The heads of major technology firms in the United States are to meet President Joe Biden at the White House to discuss cybersecurity
The CEOs of some of the biggest technology players in the industry are to meet with President Joe Biden at the White House.
The meeting will reportedly discuss cybersecurity issues and will involve the leaders of Apple, Amazon, Microsoft and IBM.
It comes after the Biden administration takes a much greater interest in cybersecurity matters, after a number of high profile incidents.
Bloomberg on Monday reported that Apple CEO Tim Cook and Microsoft CEO Satya Nadella will participate in a meeting with President Joe Biden at the White House on Wednesday to discuss cybersecurity.
Bloomberg also reported that Alphabet’s and Google’s CEO, Sundar Pichai, has also been invited.
Reuters reported that Amazon CEO Andy Jassy will also be in attendance.
Meanwhile IBM CEO Arvind Krishna also plans to attend the meeting, a source familiar with the matter told CNBC.
There is no word on whether the invitation for Facebook’s Mark Zuckerberg has been lost in the post.
The White House first announced Wednesday’s meeting on cybersecurity in July, which Press Secretary Jen Psaki reportedly described as “a meeting with private sector leaders to discuss how we work together to collectively improve the nation’s cybersecurity.”
In July US President Joe Biden sent one of his strongest signals yet to his opposite numbers in Russia and China, over the issue of cyberattacks.
“I think it’s more than likely we’re going to end up, if we end up in a war – a real shooting war with a major power – it’s going to be as a consequence of a cyber breach of great consequence and it’s increasing exponentially, the capabilities,” a video showed him saying during his half hour speech during his visit to the Office of the Director of National Intelligence (ODNI).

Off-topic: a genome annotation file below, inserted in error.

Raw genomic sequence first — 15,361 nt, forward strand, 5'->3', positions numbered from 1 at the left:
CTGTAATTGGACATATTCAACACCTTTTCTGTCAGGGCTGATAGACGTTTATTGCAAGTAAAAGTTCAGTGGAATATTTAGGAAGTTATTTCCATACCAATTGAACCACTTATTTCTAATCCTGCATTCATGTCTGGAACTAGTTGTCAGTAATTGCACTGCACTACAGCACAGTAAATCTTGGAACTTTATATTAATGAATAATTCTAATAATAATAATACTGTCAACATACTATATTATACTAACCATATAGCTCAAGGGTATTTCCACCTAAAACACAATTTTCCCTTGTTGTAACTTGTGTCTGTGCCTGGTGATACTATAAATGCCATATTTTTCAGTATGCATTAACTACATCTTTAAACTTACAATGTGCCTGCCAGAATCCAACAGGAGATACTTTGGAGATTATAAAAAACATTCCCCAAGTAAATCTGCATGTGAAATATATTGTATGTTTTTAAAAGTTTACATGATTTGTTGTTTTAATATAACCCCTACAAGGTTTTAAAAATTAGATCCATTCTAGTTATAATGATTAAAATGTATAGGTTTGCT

Microsoft was impacted by the SolarWinds hack late last year that also impacted many US government departments.
And a cyberattack on Colonial Pipeline caused widespread fuel shortages on the US Eastern seaboard.
Other ransomware attacks have targetted healthcare outlets and hospitals during the Coronavirus pandemic.
Biden’s rhetoric on cyberattacks reflect the growing seriousness with which the Biden administration views cyberattacks on American interests, particularly those emanating from groups in Russia and China.
In May British Foreign Secretary Dominic Raab publicly warned Russia it cannot continue to shelter criminal gangs carrying out ransomware attacks on Western nations.
Russia in particular has been singled out by the west for cyberattacks stemming from either Russian government-linked hackers, or criminal gangs located in Russia.
This issue was raised during face-to-face talks between US President Joe Biden and Vladimir Putin in June.
Biden and Putin spent much of that face-to-face meeting talking about cybersecurity issues, with Biden warning Putin of ‘retaliation’ and an ‘aggressive response’ if Russia attacks a list of 16 ‘critical’ industries in America.
Soon after that, Russia’s Federal Security Service (FSB) head Alexander Bortnikov said that Russia would work together with the United States to locate cyber criminals.